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An Interview with Patricia Briggs

by Chadwick Ginther - Friday, Aug 28, 2009 at 6:06pm

Patricia Briggs, bestselling author of the Mercedes Thompson urban fantasy novels was kind enough to take the time to answer some of my questions prior to the release of her most recent book, Hunting Ground, the second volume of her Alpha and Omega series.

CG: When you first wrote the novella Alpha and Omega was there any inkling the story would grow into its own series?

PB: No, and more's the pity. I intended Alpha and Omega to be a nice, self-contained story. I'd agreed to write a story for the anthology, and I wanted to tie it into the Mercy Thompson storyline.

Once in a while a character kind of captures my imagination, and I find myself making up background story and adventures with them. Of course, part of being a disciplined writer is forcing yourself to quit making up elaborate backgrounds for the side characters, and get back to writing the story that's probably overdue . If a character is particularly interesting, however, I sometimes promise to come back and explore a little more . . . later.

Charles was a fascinating character who played only a bit part in Mercy's story, and he'd sort of been pushing for a bigger role. The novella seemed like just the sort of opportunity we needed to let him strut and fret his hour upon the stage. I was happy with the story, and surprisingly happy with the character of Anna. The story did what I asked, and I thought I'd tied it up neatly with a bow. After the story was published, my editor asked about possibly writing a series featuring Anna and Charles -- and it sounded like a fun idea. In fact, these were characters begging to have lots more adventurers. The problem, of course, was that I'd tied the novella up with that big stupid bow.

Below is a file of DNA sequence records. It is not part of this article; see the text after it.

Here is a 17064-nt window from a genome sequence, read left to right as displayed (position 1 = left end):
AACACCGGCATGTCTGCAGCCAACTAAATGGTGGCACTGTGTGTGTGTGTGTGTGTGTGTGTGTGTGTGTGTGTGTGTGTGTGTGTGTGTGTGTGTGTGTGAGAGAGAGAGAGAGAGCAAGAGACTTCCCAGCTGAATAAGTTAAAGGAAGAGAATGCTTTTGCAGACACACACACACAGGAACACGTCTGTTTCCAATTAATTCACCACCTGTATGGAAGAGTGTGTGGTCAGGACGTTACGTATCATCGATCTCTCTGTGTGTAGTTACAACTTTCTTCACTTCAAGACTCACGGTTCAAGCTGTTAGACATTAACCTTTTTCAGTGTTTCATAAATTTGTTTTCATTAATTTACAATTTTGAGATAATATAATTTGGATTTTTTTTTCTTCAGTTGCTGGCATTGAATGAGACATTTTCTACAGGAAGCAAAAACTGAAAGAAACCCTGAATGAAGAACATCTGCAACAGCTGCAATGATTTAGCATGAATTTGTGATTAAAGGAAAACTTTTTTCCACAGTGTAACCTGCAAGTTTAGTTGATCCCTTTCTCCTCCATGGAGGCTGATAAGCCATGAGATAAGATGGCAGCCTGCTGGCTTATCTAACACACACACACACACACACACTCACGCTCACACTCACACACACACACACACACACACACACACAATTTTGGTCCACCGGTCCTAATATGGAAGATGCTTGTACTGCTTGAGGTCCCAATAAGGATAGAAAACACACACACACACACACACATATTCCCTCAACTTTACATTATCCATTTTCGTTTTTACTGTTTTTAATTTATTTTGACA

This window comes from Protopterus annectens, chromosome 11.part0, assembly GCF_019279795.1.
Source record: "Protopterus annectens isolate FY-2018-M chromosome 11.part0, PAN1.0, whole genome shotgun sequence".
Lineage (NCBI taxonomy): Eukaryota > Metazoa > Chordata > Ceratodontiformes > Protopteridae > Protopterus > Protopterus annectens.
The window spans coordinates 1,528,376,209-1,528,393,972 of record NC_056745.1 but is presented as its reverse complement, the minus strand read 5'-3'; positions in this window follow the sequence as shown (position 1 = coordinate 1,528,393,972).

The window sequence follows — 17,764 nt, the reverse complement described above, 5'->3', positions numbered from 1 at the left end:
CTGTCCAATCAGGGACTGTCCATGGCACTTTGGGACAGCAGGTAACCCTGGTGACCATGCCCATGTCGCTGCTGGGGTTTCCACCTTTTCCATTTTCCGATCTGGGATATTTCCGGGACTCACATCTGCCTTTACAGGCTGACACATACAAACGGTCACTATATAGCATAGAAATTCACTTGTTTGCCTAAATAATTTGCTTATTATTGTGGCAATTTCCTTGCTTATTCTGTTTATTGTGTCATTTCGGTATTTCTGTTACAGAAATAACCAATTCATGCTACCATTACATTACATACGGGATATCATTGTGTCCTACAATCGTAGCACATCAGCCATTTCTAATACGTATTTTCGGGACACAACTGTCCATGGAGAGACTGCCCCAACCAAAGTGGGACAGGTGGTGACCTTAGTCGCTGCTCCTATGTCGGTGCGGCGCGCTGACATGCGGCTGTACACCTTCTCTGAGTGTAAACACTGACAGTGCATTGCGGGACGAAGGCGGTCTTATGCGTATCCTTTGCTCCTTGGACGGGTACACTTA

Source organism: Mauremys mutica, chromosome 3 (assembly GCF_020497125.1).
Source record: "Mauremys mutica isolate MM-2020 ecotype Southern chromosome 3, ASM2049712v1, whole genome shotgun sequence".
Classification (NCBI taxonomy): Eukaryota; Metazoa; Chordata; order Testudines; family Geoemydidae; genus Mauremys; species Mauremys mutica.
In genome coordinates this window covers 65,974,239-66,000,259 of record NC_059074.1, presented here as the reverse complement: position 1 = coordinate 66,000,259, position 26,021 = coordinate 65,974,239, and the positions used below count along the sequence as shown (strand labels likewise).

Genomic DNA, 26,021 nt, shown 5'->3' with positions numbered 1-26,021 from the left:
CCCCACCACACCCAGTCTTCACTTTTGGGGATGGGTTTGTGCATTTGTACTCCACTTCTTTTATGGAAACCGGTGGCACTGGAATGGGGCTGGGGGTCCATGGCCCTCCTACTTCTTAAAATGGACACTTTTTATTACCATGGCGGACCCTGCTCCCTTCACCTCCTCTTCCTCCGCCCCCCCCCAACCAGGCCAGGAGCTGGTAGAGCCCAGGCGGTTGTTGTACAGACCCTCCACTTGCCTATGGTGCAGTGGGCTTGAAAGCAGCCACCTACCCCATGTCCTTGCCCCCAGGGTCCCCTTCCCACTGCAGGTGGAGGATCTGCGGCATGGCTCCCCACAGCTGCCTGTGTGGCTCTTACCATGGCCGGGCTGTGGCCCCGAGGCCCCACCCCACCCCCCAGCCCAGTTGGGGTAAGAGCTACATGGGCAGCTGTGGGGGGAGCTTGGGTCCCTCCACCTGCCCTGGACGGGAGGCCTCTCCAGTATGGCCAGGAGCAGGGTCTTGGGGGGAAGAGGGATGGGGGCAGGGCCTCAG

Trying to smoothly and gracefully start the book series proved to be a real bugger. I wish I'd known, when I wrote the novella, that I wold someday launch a book series. If I could have rewritten the last scene of the novella, I could have saved myself (and my very patient readers) a great deal of frustration.

CG: Your earlier works are medieval flavoured fantasy, what made you shift to tell stories with a modern setting?

PB: Urban fantasy had been a Guilty Pleasure of mine ever since Laurel K. Hamilton started writing -- pun intended. Not that she was the first person to write about vampires and werewolves in the modern world, of course, but she was my introduction -- and a very fine introduction, indeed. By good luck or divine providence, the first few authors who followed suit were very good.

My editor and I both read voraciously, and we often trade reading lists, so she knew that I was familiar with the genre. Urban fantasy was rapidly gaining popularity, and a chance event left her suddenly needing to find someone who could write an urban fantasy. At this point in time I had just completed several months of marathon writing, and I was pretty burned out on inventing social norms and trade routes. I had been planning on taking a few week hiatus from writing, when my editor called and asked if I could write an urban fantasy. The light went on. I could play with all the non-human, mythical, magical or whatever elements I wanted, and add as much romance, mystery or horror as I felt like, just like in traditional fantasy but the world was already built. I didn't have to worry about trade routes, or economics, or period clothing. I didn't have to research swordsmanship, chicken farming, and regional dance. I could just play with the fun parts of storytelling. I gave my editor a very enthusiastic, "yes", and started feeling creative immediately!